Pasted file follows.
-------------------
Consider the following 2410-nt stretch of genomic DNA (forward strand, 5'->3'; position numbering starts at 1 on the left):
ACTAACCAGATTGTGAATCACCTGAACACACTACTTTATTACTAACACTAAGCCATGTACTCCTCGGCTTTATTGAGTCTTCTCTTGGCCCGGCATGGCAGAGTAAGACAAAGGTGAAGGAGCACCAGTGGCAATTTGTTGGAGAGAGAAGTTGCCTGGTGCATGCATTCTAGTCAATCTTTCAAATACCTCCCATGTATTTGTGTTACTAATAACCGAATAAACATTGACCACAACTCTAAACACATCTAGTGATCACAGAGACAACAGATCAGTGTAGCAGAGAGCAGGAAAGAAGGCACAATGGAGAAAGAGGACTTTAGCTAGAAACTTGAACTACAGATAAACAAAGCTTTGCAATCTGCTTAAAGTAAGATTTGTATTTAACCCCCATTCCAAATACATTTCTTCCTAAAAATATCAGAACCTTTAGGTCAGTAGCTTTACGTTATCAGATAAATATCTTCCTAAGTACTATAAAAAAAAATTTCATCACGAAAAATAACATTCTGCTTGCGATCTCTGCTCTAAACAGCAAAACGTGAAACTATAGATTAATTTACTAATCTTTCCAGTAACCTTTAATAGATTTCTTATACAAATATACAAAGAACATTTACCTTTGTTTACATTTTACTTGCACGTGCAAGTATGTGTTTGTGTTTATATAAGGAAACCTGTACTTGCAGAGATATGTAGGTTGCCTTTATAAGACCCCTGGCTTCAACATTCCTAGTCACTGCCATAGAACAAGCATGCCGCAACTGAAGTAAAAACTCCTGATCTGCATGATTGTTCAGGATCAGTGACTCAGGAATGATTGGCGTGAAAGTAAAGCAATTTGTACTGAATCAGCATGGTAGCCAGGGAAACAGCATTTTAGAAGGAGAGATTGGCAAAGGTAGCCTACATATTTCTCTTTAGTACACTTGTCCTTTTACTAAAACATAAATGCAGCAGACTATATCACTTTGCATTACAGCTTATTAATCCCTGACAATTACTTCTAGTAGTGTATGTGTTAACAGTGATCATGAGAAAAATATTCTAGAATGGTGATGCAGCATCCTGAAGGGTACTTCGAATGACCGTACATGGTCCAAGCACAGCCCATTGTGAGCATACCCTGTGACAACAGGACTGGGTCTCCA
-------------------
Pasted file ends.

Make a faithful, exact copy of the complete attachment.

Consider the following 2410-nt stretch of genomic DNA (forward strand, 5'->3'; position numbering starts at 1 on the left):
ACTAACCAGATTGTGAATCACCTGAACACACTACTTTATTACTAACACTAAGCCATGTACTCCTCGGCTTTATTGAGTCTTCTCTTGGCCCGGCATGGCAGAGTAAGACAAAGGTGAAGGAGCACCAGTGGCAATTTGTTGGAGAGAGAAGTTGCCTGGTGCATGCATTCTAGTCAATCTTTCAAATACCTCCCATGTATTTGTGTTACTAATAACCGAATAAACATTGACCACAACTCTAAACACATCTAGTGATCACAGAGACAACAGATCAGTGTAGCAGAGAGCAGGAAAGAAGGCACAATGGAGAAAGAGGACTTTAGCTAGAAACTTGAACTACAGATAAACAAAGCTTTGCAATCTGCTTAAAGTAAGATTTGTATTTAACCCCCATTCCAAATACATTTCTTCCTAAAAATATCAGAACCTTTAGGTCAGTAGCTTTACGTTATCAGATAAATATCTTCCTAAGTACTATAAAAAAAAATTTCATCACGAAAAATAACATTCTGCTTGCGATCTCTGCTCTAAACAGCAAAACGTGAAACTATAGATTAATTTACTAATCTTTCCAGTAACCTTTAATAGATTTCTTATACAAATATACAAAGAACATTTACCTTTGTTTACATTTTACTTGCACGTGCAAGTATGTGTTTGTGTTTATATAAGGAAACCTGTACTTGCAGAGATATGTAGGTTGCCTTTATAAGACCCCTGGCTTCAACATTCCTAGTCACTGCCATAGAACAAGCATGCCGCAACTGAAGTAAAAACTCCTGATCTGCATGATTGTTCAGGATCAGTGACTCAGGAATGATTGGCGTGAAAGTAAAGCAATTTGTACTGAATCAGCATGGTAGCCAGGGAAACAGCATTTTAGAAGGAGAGATTGGCAAAGGTAGCCTACATATTTCTCTTTAGTACACTTGTCCTTTTACTAAAACATAAATGCAGCAGACTATATCACTTTGCATTACAGCTTATTAATCCCTGACAATTACTTCTAGTAGTGTATGTGTTAACAGTGATCATGAGAAAAATATTCTAGAATGGTGATGCAGCATCCTGAAGGGTACTTCGAATGACCGTACATGGTCCAAGCACAGCCCATTGTGAGCATACCCTGTGACAACAGGACTGGGTCTCCA